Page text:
“STRAIGHT OUT OF THE PAGES OF X-MEN AND RIGHT INTO THE JUGULAR! Jubilee is about as far away from the ideal X-Man as it is possible for a 17-year-old minty fresh vampire to be. While the X-Men try to find a way to give her as normal a life as is inhumanly feasible, her decidedly abnormal vampire cravings will not be denied. Between that and her newfound powers, she’s winning the fights but not the popularity contests among most of the other X-Kids. Most…but not all. And just when Jubilee starts to think that there is no place for her anywhere, a group of vampire women make her an offer she can’t refuse. It seems like the perfect solution… unless Wolverine has anything to say about it!”

Being out of the pages of the weak first X-Men arc is not a good selling point. I swear, it’s like Marvel saw there were no Avengers or Uncanny X-Men books, realized there was only one other book with Wolverine coming out this week and went, “Well, we can’t have that!” I like Immonen, but no thanks.

8. X-Factor #214 by Peter David. Emanuela Lupacchino, David Yardin

“The suicide of a high school student triggers X-Factor’s most personal case as X-Factor is hired to learn the identities of the bullies who drove the student to take his own life.
But once they have the names, do they turn that information over to the authorities…or to the student’s angry family, who may well take punishment into their own hands?”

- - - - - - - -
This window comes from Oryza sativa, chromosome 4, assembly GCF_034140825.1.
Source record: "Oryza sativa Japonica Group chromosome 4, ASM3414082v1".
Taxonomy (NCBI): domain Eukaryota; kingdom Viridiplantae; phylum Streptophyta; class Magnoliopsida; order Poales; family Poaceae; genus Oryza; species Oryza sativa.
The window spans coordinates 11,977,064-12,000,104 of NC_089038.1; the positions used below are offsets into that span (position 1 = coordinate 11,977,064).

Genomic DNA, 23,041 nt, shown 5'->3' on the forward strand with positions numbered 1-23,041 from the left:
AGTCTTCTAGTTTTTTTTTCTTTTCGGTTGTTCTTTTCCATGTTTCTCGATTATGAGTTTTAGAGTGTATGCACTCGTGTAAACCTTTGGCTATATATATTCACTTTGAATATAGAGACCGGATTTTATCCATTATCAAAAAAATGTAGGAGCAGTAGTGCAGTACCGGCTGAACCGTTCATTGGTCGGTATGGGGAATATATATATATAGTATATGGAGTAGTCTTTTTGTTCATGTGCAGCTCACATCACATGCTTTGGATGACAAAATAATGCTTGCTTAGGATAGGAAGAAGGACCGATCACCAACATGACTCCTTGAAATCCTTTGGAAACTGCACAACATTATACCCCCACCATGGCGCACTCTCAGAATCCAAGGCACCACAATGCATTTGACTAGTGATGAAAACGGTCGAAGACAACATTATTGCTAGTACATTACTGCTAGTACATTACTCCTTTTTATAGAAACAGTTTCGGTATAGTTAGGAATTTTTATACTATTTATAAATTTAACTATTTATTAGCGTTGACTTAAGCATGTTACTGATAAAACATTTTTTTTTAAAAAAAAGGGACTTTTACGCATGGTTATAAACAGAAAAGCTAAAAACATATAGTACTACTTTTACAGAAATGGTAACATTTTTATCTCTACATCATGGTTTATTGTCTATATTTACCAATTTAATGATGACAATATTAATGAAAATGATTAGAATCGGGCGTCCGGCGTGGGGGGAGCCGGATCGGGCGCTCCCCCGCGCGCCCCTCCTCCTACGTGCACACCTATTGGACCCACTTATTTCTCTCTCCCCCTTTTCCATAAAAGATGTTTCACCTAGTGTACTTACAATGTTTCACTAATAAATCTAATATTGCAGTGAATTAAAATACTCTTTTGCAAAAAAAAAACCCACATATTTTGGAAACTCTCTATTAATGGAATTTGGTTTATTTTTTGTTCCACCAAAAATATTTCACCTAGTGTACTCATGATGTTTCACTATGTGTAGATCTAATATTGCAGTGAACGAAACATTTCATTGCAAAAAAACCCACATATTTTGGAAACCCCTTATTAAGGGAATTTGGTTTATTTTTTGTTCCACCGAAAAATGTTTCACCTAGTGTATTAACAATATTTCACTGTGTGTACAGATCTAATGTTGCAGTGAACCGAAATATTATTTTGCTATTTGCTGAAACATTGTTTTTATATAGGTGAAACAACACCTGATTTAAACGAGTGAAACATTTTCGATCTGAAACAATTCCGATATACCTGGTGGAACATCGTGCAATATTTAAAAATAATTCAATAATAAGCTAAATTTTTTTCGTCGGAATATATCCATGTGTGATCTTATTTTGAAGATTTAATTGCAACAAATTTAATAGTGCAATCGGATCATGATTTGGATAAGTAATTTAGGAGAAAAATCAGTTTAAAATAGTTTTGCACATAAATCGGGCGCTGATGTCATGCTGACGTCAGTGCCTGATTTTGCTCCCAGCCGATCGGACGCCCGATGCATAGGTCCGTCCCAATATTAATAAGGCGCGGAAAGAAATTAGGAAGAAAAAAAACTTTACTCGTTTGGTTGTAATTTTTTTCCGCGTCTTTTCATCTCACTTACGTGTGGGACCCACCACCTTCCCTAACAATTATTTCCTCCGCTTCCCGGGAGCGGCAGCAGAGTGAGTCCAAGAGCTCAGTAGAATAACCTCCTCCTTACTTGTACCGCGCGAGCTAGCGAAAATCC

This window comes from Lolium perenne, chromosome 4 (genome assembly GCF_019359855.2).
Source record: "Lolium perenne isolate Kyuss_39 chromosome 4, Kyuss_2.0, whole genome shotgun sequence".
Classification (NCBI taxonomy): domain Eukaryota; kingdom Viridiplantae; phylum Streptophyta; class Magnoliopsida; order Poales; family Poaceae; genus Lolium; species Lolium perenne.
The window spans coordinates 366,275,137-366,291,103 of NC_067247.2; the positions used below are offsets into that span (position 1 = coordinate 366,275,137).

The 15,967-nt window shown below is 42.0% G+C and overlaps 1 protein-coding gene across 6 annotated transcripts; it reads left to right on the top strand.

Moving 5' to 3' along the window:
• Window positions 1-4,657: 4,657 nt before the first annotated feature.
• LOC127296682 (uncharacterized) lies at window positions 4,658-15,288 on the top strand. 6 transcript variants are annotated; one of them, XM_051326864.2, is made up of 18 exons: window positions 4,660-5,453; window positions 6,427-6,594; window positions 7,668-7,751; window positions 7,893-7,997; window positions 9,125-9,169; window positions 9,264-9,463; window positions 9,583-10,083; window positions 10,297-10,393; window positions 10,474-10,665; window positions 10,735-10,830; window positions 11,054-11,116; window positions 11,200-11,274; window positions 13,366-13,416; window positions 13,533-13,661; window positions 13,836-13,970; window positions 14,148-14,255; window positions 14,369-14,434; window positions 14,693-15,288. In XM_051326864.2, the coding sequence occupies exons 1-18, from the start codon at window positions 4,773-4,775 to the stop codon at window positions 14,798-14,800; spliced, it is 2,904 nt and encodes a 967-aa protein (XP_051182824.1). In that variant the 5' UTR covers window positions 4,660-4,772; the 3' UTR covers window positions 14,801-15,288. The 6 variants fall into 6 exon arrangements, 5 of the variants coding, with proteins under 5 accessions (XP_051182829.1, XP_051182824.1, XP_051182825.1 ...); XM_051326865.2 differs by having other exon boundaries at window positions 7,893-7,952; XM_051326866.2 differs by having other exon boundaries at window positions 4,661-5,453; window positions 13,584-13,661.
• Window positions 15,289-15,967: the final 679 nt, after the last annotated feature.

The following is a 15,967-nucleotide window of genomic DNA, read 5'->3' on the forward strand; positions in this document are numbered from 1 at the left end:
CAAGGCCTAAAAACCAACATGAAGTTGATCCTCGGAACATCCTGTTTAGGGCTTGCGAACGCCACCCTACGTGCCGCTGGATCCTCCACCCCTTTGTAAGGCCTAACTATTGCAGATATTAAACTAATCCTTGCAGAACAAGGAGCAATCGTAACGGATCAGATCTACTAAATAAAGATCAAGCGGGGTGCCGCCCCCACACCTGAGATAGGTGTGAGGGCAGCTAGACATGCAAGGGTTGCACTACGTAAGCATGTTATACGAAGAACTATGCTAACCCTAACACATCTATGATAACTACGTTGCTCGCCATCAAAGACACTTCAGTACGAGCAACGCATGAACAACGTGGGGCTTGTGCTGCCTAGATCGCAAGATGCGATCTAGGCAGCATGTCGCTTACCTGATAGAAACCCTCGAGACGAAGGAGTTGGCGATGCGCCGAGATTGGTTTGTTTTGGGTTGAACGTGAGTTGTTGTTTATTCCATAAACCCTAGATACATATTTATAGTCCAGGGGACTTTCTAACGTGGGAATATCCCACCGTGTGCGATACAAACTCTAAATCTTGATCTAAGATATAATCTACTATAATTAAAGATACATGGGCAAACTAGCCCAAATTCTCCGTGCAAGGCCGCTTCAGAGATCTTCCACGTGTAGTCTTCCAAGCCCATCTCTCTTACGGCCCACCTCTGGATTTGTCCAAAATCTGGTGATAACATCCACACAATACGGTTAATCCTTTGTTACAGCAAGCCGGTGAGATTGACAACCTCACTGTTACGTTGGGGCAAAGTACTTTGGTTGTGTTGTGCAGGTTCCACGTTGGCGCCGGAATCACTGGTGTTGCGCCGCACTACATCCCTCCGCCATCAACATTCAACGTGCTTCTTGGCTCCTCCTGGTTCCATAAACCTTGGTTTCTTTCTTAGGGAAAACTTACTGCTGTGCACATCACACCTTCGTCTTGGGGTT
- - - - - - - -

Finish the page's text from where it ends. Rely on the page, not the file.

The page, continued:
True story. After I loved Madrox, I was psyched for X-Factor and it became one of my favorite books. Then it crossed over with Civil War and comic shops in my area, unprepared, sold out. The same thing happened with the Secret Invasion tie-ins. By the time the trades came out I was hopelessly lost. At some point, I want a complete run of this. I’m sure it’s the best X-Book and that makes me sad.

9. Secret Avengers Vol. 1: Mission to Mars by Ed Brubaker and Mike Deodato

“Who are the Secret Avengers? Are they a covert team of heroes working the darkest corners of the globe to stop disaster? Are they part-spy, part-superhero? or all they all of the above? A new era begins as Marvel’s hottest team takes a 21st century twist! Collecting SECRET AVENGERS #1-5.”

I know several who are trade waiting on this book, and I strongly urge you to just wait for trade #2. This is terrible, with a mess of a story that doesn’t even pay lip service to the premise, terrible characterization for everyone but Steve Rogers, and a plot that relies on dues ex and macguffins every few pages. The next bunch of issues is good. This is most certainly not.

10. Deadpool Classics Vol 4 TP by Joe Kelly, Steven Harris, P Woods, and Walter McDaniel

“The secrets of Deadpool revealed! In some of his funniest adventures of all time, the truth behind Deadpool’s origins in the Weapon X program is explored, as well as his unique relationship with Death herself! Ajax returns for revenge on Dr. Killebrew as Deadpool faces the ghosts of his past…literally! And is Deadpool the Cosmic Messiah, destined to save all? Featuring Captain America, Batroc the Leaper, Blind Al and Arnim Zola! Collecting DEADPOOL (1997) #18-25 & #0 and DEADPOOL & DEATH ANNUAL 1998.”

The Joe Kelly run, after a Mark Waid mini-series are why all the current Deadpool fans heard he was so great for so long. These issues contain the best part of the Joe Kelly run, easily his best work on a superhero book, as his Deadpool is not just hilarious, with a well-developed supporting cast, but also tragic, dark, brooding, and heroic. I’m thrilled this is finally collected and in print. Kudos, Marvel.